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The newspaper of The Johns Hopkins University May 9, 2005 | Vol. 34 No. 33
Enriching High School Science

Students in Darlene Malat's Forest Park High School class unpack computers outfitted with Probeware. Malat obtained them through a grant, using skills she learned while attending the five-week RET program at Johns Hopkins.

City teachers sharpen research, grant-writing skills in JHU program

By Greg Rienzi
The Gazette

To the outside eye, the computers delivered last week to Darlene Malat's Forest Park High School classroom might seem like no more than a collection of monitors and CPUs. But to Malat, the much-anticipated equipment symbolizes a bridge to a wonderland of scientific discovery for her students.

Last summer, Malat was one of nine Baltimore high school teachers who took part in the Research Experience for Teachers program at Johns Hopkins, which allows teachers to spend five weeks in a research laboratory working alongside a team of JHU faculty and graduate students. The Johns Hopkins RET program, which began in 2001 and is sponsored by a grant from the National Science Foundation, seeks to give participants hands-on lab experience at the university level to enrich their teaching and to show them real-world applications of science. In addition to the laboratory time, participants, who earn a competitive stipend, take a two-week crash course in research methodology and proposal writing. At the end of the program, participants can submit proposals for classroom projects to the principal investigator of the grant, who has NSF funds to support such endeavors.

In the grant proposal Malat wrote, she requested computers outfitted with Probeware, software used to gather and analyze data in science, math and technology classes. Probeware systems allow the user, for example, to interface with a graphing calculator or measure the PH of a liquid. "With these systems my students can now connect math, science and technology; it brings us into this century," says Malat, who has been teaching high school for nearly 30 years. "Right now in our high schools there is so much emphasis on standardized testing and tests in general, but this equipment will allow our students to get back to what science is all about — discovery."

Leigh Abts, a principal research scientist in the Whiting School's Department of Computer Science and principal investigator and founder of the RET program at Johns Hopkins, says that more than 125 teachers have worked with JHU professors over the past four years. Abts says the program has proved to be an effective way of enriching high school science classrooms through the further education of its teachers.

"The program concentrates on working with teachers from inner city neighborhood schools, where students are more likely to drop out than graduate. Teachers from these schools are dedicated but lack the resources to properly teach science and math," Abts says. "The RET program offers opportunities for the teachers to not only gain the resources but also the content support to encourage students to continue their studies in science and math."

Malat worked in the lab of Michael Betenbaugh, chair of the Department of Chemical and Biomolecular Engineering, where she studied apoptosis, or programmed cell death. Malat says she was not previously familiar with apoptosis and recalls doing an Internet search when she first learned what the specific focus of her research would be. Malat says she quickly became fascinated with the lab's work, which in time rekindled her passion for science.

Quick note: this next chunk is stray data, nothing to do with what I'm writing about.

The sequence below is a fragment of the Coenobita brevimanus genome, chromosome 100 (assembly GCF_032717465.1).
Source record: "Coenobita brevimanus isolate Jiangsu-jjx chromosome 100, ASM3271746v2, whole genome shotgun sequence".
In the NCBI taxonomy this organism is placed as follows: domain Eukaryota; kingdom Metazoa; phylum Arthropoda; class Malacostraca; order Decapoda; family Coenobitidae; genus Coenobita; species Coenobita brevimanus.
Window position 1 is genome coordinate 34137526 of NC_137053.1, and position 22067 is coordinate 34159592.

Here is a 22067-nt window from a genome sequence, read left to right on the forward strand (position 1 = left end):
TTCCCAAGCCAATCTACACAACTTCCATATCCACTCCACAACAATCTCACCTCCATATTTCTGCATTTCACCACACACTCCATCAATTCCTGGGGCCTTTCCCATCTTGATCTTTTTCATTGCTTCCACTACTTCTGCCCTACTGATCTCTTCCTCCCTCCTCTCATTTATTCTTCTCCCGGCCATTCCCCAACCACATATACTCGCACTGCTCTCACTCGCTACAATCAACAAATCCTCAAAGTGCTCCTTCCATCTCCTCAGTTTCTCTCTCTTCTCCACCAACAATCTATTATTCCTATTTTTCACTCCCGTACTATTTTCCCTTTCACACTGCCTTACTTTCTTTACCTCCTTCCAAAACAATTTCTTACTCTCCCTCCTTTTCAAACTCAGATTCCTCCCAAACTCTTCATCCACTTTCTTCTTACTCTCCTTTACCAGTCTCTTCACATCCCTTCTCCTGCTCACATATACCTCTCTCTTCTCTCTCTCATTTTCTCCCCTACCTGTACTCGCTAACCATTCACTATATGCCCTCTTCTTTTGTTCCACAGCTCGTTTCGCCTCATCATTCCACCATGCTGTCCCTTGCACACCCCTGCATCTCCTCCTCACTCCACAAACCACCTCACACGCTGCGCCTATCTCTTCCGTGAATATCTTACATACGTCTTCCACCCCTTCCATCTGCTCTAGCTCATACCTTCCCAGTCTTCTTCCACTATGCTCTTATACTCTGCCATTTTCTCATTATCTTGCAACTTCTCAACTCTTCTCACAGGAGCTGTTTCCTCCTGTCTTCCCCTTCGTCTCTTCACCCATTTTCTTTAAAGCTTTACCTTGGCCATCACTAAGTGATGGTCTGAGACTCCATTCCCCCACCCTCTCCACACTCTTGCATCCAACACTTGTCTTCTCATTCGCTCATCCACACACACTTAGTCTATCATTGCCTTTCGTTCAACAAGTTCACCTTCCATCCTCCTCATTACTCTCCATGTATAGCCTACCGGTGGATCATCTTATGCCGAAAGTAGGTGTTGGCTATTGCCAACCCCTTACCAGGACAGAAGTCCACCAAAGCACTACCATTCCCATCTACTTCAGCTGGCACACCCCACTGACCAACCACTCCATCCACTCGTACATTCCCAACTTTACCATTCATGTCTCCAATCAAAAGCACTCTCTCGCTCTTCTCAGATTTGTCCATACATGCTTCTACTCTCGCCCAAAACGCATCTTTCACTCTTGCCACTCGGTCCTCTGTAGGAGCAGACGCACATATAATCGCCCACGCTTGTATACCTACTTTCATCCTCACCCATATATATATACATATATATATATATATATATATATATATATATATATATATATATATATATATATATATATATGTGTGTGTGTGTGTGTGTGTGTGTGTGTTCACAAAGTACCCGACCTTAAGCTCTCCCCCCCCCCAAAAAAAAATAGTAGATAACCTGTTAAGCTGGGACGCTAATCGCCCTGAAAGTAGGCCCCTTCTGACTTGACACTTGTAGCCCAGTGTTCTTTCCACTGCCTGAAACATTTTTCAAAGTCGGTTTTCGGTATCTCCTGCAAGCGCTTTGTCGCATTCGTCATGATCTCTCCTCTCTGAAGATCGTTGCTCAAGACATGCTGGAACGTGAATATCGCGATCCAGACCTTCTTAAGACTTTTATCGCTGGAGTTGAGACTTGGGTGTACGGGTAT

"I've been teaching for a long time, and I'm always looking for things to keep me interested in science, which is why I applied to this program," she says. "By the end of the experience at Johns Hopkins last summer, I was reminded why I went into science to start out with. The research work and the excitement of discovery brought it all back for me. It was a reinvigorating and wonderful experience. Teaching can be isolating at times, so it felt good to be part of a team."

Sharon Ball, who also received her classroom equipment last week, worked in the lab of David Gracias, an assistant professor in the Department of Chemical and Biomolecular Engineering, where she conducted research on robotics and nanotechnology.

Ball, who has taught science at Southwestern High School in Baltimore for the past 10 years, says the experience allowed her in a very short time to absorb a wealth of research and engineering principles. Specifically, she learned about chemical etching technologies and the various applications of "smart dust," tiny wireless sensors that can detect everything from light to vibrations.

For her class at Southwestern, Ball wrote a grant proposal requesting Lego Mindstorms kits so that students could build basic robotic parts and systems, applying some of the engineering principles she learned while at Johns Hopkins.

"I can't tell you what a big boost this equipment will be for my students. I'm so excited that they will be able to have a hands-on experience working with these applications, not just reading about them," Ball says. "The faculty and students at Johns Hopkins have shown tremendous support and interest in my classroom. It's been such a wonderful learning experience for me."

The faculty say the program has benefits for them as well because it allows them to help improve the public school system.

"We believe that if we impact the teachers, then we impact a far greater number of students," Gracias says, "because each teacher goes back to his world and takes it back with him."

For more information about the RET program at Johns Hopkins, contact Abts at

Jessica Valdez, an intern in the Office of News and Information, contributed to this article.


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